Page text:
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Forum, June 3: Story glorified the nightmare of meat

Published: 6/2/2020 10:00:16 PM
Modified: 6/2/2020 10:00:10 PM
Story glorified the nightmare of meat

I am an online subscriber to the Valley News and I want to support local news sources. However, the recent article about Vermont Packinghouse has me reconsidering my subscription (“Rising to meat demand,” May 24).

Glorifying a slaughterhouse that has been under scrutiny for violations, and even had a petition against it, made me physically sick. The petition is still open and has more than 109,000 signatures.

The place is a nightmare, and the article talked about animals as if they are just blades of grass to be mowed. Would it have been so hard to interview someone who could have added another point of view regarding the animals themselves?

Let’s be clear and talk about facts. You do not need meat to live and be healthy. Meat production and raising livestock destroys the environment, even on cute little local farms. Humane meat and slaughter is a myth. Pigs like the ones that were pictured in the article being mutilated are actually smarter than the dog next to you on the couch.

In the future, it would benefit newspapers covering articles involving the unnecessary taking of the lives of animals to investigate the business and any controversy surrounding it and get a variety of points of view. Let the readers know all sides, please.

KRISTINA SNYDER

Chester, N.H.

The arts are more essential than ever

I beg to differ strongly with Dick Tracy’s recent Forum letter claiming that the arts are not essential (“Piling huge debt on future generations,” May 28). If he has never gone to a concert or a show, read a book or enjoyed looking at sculptures or paintings in private or public places, then I suppose he has a point. The arts mean nothing to him. However, they mean a lot to others, especially in times like this, when we are confined to our homes.

TV series and films are art. The actors, directors and producers are all part of an artistic community. So are the musicians and singers and authors who supply us with the songs we like to listen to and the books we like to read.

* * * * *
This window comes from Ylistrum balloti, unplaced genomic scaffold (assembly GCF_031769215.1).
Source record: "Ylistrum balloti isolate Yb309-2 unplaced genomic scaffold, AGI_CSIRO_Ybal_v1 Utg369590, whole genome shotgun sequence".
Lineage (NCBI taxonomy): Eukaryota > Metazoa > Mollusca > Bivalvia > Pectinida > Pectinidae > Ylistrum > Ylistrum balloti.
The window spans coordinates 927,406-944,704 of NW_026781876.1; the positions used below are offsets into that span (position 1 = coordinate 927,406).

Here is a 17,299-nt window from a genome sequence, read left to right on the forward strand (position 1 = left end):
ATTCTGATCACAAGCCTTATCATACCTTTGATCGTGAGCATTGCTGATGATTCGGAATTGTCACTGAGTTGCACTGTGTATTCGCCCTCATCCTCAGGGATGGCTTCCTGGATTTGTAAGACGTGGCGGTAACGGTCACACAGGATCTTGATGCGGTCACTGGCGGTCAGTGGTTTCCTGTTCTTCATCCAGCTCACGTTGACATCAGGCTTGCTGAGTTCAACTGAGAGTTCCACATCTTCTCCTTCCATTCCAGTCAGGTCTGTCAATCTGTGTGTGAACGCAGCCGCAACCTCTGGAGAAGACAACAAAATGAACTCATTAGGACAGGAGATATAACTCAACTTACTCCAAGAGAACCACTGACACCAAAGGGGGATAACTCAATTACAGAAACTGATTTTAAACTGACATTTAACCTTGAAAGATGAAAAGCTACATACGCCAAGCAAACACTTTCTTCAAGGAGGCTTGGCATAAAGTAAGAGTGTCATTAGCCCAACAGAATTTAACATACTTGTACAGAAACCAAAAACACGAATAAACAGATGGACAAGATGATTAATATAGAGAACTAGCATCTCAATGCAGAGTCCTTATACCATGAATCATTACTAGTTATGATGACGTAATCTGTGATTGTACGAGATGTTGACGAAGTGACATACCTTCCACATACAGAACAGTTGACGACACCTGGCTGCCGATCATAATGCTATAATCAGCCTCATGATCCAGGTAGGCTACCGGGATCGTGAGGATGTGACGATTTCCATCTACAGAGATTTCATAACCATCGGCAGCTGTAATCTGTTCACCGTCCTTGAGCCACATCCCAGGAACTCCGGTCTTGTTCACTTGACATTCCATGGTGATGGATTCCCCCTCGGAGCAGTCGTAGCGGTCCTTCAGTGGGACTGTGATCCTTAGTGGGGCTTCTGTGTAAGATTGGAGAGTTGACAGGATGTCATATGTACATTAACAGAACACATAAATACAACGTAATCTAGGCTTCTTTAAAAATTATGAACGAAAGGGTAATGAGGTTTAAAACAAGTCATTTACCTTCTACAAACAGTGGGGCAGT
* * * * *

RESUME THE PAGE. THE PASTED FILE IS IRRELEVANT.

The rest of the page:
I do understand the plight of our farmers, who are struggling terribly and need our support in any way we can give it. But why is there a belief that if one group gets some help it is necessarily taken away from another? In a reasonably just society, there would be enough for all. And is the law of supply and demand really “natural”?

ULRIKE RAINER

Hanover

There’s a madness to Trump’s method

Bob Scobie’s opinion column (“Why Trump insists on ‘going it alone,’ ” May 28) was a poignant and insightful political and strategic analysis of the subject.

I was particularly struck with the first paragraph’s insight that President Donald Trump doesn’t actually ask his cult members for their “help,” but rather to trust him and follow him no matter what.

While Scobie’s political analysis is helpful, it does tend to presume that there is intentionality in Trump’s actions — that is, a method in his madness.

Taking a psychological perspective, I would contend that there is a madness in his method. Which is to say, the best way to understand anything Trump says or does is to remember that he is a megalomaniacal narcissist. Period.

PHILIP ELLER

Norwich

Why are vape shops deemed essential?

I am concerned that vaping businesses are considered essential during this pandemic crisis.

These products have been deemed more dangerous than tobacco products. They are getting into the hands of our youth via adults and are being passed on. We have other businesses that are shut down and struggling to survive.